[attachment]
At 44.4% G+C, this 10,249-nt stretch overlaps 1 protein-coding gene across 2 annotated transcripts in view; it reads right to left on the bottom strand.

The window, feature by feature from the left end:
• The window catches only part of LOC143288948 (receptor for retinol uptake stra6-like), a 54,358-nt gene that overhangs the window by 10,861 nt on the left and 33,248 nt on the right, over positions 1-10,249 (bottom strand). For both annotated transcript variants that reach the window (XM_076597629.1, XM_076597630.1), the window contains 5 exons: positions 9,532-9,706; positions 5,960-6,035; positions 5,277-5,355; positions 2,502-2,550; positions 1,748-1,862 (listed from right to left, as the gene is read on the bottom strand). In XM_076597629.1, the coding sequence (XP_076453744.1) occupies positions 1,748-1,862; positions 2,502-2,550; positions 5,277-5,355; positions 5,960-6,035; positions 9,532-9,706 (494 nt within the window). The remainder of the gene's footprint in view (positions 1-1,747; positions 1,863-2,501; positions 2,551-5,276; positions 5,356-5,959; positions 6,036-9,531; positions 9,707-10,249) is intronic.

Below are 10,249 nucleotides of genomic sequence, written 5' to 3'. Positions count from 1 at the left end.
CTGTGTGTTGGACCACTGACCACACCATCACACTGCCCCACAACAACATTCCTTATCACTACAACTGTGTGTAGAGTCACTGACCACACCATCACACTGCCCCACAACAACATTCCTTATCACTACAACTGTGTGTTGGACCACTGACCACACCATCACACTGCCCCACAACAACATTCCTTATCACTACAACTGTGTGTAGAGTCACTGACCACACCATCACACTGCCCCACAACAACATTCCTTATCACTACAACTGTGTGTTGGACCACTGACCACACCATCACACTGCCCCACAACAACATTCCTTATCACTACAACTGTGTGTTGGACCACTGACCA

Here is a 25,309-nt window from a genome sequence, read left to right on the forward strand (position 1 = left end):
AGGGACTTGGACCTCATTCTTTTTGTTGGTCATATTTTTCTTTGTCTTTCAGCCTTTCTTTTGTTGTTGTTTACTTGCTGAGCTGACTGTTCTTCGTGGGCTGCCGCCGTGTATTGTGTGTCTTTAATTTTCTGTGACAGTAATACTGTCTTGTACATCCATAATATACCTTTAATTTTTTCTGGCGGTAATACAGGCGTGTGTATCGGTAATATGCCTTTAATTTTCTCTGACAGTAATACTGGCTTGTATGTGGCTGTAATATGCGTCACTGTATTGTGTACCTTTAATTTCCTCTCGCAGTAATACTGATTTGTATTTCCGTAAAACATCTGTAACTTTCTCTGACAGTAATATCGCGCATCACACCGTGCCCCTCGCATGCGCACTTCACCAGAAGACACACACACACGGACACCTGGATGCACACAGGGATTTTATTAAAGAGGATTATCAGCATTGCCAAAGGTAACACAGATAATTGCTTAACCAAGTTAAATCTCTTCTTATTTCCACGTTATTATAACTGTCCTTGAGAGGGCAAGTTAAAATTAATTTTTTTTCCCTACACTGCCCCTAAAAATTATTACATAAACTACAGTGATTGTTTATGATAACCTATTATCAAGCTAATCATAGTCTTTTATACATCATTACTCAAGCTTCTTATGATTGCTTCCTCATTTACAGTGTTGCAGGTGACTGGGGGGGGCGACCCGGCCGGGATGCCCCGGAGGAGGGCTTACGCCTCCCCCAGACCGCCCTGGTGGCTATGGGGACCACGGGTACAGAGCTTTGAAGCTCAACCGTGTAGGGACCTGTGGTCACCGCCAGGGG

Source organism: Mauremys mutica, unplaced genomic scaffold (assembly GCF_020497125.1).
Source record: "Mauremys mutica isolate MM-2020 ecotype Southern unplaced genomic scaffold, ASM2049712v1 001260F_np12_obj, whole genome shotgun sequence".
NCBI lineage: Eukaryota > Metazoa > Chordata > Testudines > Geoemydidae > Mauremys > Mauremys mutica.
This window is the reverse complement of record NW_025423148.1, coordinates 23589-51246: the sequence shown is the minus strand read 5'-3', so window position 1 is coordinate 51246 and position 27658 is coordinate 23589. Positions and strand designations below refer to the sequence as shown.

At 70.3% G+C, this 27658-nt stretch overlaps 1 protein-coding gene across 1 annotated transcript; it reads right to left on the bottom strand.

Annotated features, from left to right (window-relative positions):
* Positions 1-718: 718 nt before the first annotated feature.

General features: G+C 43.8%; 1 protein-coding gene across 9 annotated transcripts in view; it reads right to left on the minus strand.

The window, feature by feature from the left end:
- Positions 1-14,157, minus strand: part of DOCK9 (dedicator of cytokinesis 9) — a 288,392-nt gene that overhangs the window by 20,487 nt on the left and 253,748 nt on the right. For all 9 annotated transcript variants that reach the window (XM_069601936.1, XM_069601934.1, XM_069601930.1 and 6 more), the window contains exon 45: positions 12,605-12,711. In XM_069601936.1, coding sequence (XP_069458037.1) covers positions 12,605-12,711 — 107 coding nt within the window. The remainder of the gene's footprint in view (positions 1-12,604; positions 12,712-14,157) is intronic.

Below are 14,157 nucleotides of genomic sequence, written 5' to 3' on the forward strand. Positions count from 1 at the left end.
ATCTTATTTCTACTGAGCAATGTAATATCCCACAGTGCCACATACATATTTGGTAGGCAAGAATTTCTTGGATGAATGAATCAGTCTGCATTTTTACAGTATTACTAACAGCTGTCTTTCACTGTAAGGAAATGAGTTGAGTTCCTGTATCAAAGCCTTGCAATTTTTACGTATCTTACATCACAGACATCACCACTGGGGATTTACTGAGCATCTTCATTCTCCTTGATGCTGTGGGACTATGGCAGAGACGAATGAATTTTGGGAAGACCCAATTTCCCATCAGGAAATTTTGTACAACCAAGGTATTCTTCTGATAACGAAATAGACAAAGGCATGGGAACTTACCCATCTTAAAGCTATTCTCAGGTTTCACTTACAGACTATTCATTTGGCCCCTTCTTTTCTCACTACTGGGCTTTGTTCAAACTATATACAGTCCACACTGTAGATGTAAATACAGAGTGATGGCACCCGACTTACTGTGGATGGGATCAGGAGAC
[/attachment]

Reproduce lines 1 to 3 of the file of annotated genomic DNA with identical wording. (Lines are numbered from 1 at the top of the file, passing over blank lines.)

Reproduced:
At 44.4% G+C, this 10,249-nt stretch overlaps 1 protein-coding gene across 2 annotated transcripts in view; it reads right to left on the bottom strand.

The window, feature by feature from the left end:
• The window catches only part of LOC143288948 (receptor for retinol uptake stra6-like), a 54,358-nt gene that overhangs the window by 10,861 nt on the left and 33,248 nt on the right, over positions 1-10,249 (bottom strand). For both annotated transcript variants that reach the window (XM_076597629.1, XM_076597630.1), the window contains 5 exons: positions 9,532-9,706; positions 5,960-6,035; positions 5,277-5,355; positions 2,502-2,550; positions 1,748-1,862 (listed from right to left, as the gene is read on the bottom strand). In XM_076597629.1, the coding sequence (XP_076453744.1) occupies positions 1,748-1,862; positions 2,502-2,550; positions 5,277-5,355; positions 5,960-6,035; positions 9,532-9,706 (494 nt within the window). The remainder of the gene's footprint in view (positions 1-1,747; positions 1,863-2,501; positions 2,551-5,276; positions 5,356-5,959; positions 6,036-9,531; positions 9,707-10,249) is intronic.